Jim: I actually don’t know much about your personalities, are you guys into sports or anything like that?
Matt: I would say three-quarters of us are into at least football.
Jim: Who is the quarter that is not?
Jeremy Hanson: That’s me. I don’t know anything about sports. When I did play sports I got hit a lot, like, from baseballs and stuff. I’m just not good.
Jim: Is there a favorite sport amongst the band?
Erik: We do fantasy football together, take in baseball games, watch the NCAA tournament and stuff.
Josh: In Minnesota there is a lot of high school hockey that is pretty entertaining. The tournament just went down. If you are ever in Minnesota, go to the high school hockey tournament. It is insane–20,000 people going crazy for high school hockey.
Jim: From the clips I’ve seen on the internet, you guys seem to be very likable and normal people. I hope that you would never get black-balled by a too-cool-for-school indie band?
Josh: We definitely are not cool enough, but hopefully most people get over that. We black-ball ourselves, I guess.
Jim: Do you guys ever fight over the differences in your tastes of music?
Josh: We like to pick on Jeremy for some of his tastes. I think all of our tastes are like a giant diagram with very little bits overlapping–we all kind of have our own things that we listen to. We end up listening to a lot of classic rock in the band, because it is the one thing we can all agree on.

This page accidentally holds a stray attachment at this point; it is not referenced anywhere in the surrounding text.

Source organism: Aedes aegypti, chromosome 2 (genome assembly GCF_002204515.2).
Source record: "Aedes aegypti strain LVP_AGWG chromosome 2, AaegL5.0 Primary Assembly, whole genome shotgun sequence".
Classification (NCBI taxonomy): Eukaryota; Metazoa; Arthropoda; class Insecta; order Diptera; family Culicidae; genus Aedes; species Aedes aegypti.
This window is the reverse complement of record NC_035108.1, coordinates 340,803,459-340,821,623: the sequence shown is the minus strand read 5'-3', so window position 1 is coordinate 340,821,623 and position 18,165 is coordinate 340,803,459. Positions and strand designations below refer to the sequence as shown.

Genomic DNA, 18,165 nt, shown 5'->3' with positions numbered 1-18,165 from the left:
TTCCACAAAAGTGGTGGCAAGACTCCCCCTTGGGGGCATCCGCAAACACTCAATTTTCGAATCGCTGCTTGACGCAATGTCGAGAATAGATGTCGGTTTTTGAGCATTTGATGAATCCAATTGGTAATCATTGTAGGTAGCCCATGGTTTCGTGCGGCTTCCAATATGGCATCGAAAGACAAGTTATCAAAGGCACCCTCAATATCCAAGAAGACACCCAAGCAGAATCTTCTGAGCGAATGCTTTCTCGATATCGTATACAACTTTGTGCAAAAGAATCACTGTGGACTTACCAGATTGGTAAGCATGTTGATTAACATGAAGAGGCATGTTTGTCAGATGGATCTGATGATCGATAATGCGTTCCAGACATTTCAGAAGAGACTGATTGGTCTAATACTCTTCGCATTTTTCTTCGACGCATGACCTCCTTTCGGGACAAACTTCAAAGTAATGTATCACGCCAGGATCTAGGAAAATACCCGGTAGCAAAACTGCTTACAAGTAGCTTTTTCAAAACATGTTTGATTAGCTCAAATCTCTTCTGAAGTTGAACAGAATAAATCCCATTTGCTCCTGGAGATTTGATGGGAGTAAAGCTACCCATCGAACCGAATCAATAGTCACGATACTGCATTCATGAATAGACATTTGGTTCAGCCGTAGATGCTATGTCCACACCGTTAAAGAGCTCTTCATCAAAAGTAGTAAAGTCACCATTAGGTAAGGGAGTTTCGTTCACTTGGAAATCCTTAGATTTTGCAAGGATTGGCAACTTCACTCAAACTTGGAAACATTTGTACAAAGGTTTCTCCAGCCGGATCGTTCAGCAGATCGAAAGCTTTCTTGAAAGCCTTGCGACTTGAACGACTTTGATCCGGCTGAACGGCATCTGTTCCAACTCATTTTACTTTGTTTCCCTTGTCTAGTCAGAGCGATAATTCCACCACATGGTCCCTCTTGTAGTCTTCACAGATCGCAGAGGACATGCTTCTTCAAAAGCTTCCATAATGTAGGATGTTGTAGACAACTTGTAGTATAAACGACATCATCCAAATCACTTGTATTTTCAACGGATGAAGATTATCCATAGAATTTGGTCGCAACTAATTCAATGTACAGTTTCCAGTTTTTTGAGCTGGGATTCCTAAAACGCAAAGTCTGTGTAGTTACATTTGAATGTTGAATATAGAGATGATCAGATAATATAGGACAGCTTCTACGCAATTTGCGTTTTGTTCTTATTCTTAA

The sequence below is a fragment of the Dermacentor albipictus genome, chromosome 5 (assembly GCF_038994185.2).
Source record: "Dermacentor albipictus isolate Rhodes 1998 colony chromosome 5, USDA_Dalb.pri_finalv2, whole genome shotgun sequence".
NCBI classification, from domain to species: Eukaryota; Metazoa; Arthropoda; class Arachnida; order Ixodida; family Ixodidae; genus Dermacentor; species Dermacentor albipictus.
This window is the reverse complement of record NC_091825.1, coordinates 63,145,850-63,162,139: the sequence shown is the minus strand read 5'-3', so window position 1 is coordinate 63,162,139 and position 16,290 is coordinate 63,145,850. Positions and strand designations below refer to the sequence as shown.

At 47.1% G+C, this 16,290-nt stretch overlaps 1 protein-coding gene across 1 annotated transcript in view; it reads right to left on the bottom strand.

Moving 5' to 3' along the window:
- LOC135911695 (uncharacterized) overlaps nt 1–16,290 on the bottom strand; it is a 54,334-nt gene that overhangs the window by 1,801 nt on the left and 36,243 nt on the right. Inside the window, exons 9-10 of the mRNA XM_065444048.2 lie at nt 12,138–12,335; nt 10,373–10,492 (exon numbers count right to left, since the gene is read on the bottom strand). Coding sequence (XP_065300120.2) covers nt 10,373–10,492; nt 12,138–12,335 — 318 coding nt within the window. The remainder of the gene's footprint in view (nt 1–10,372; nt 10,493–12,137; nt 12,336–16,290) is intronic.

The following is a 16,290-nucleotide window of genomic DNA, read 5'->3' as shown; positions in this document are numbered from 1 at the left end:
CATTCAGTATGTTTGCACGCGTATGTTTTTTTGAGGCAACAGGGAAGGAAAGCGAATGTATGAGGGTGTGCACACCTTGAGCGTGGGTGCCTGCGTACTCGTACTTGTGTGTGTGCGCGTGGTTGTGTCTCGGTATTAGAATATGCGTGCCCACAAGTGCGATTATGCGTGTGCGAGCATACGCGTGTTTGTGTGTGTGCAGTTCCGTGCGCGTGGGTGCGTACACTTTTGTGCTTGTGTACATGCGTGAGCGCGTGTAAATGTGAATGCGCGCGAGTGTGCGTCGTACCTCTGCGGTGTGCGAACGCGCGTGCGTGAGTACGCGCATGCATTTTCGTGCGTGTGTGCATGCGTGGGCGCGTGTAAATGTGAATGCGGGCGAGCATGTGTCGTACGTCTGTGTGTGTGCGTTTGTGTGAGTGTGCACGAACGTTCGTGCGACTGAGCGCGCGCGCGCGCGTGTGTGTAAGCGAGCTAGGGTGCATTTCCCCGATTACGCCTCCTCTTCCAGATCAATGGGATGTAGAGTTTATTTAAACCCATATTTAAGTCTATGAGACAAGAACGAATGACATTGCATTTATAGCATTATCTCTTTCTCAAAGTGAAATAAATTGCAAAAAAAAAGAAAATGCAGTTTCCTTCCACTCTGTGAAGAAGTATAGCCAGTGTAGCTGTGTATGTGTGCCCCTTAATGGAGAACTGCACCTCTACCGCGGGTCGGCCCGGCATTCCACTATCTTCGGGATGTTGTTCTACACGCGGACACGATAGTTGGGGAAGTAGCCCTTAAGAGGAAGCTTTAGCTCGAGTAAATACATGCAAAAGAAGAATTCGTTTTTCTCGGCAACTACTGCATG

Jim: Jeremy, why are you different?
Jeremy: Well I’m the drummer and I like drum sounds. So I don’t like Rush as a band–I don’t like the songs–but I think sometimes [the drums] sound cool. I really like how Phil Collins’ drums sound. Like, I don’t want my drums to be gated like his, but I appreciate those drum sounds. So I listen to the record. I own No Jacket Required and listen to it often.
Jim: Can you take us through your perspective of Tapes ‘N Tapes new album Walk It Off?
Josh: Well speaking of drums–bigger drums. Jeremy hits the drums really hard and we kind of basically tried to get the record to sound like us playing the songs live. It is bigger because on The Loon, we were recording in a friend’s basement studio with very limited resources. For Walk It Off, it was with Dave Fridmann. He has a great studio and is an amazing engineer and producer.
Jim: Any good Dave Fridmann stories? Seems like everyone has one after they return from his studio tucked away in the woods of upstate New York?
(above: Tapes ‘N Tapes brand new album, Walk it Off)
Josh: We watched some Buffalo Bills football over at his house on our day off. He kicked our butts in all the video games that we played with him.
Matt: He let us shoot a bb gun after we finished a mix.
Jim: During the last couple of years, I’ve heard people say “hug it out” or “dance it out,” is your title Walk It Off in the same line of thinking?
Jeremy: It is kind of like that. When I said I got hit a lot, like, in baseball, a coach would tell you to “walk it off.” When you’re bleeding, is that really going to help? Maybe sometimes, maybe not. That had nothing to do with the record when I thought of that title. I just thought it sounded cool, and then later on, Josh and I discovered that his lyrics in one of the songs, says “walk it off,” so it was really perfect.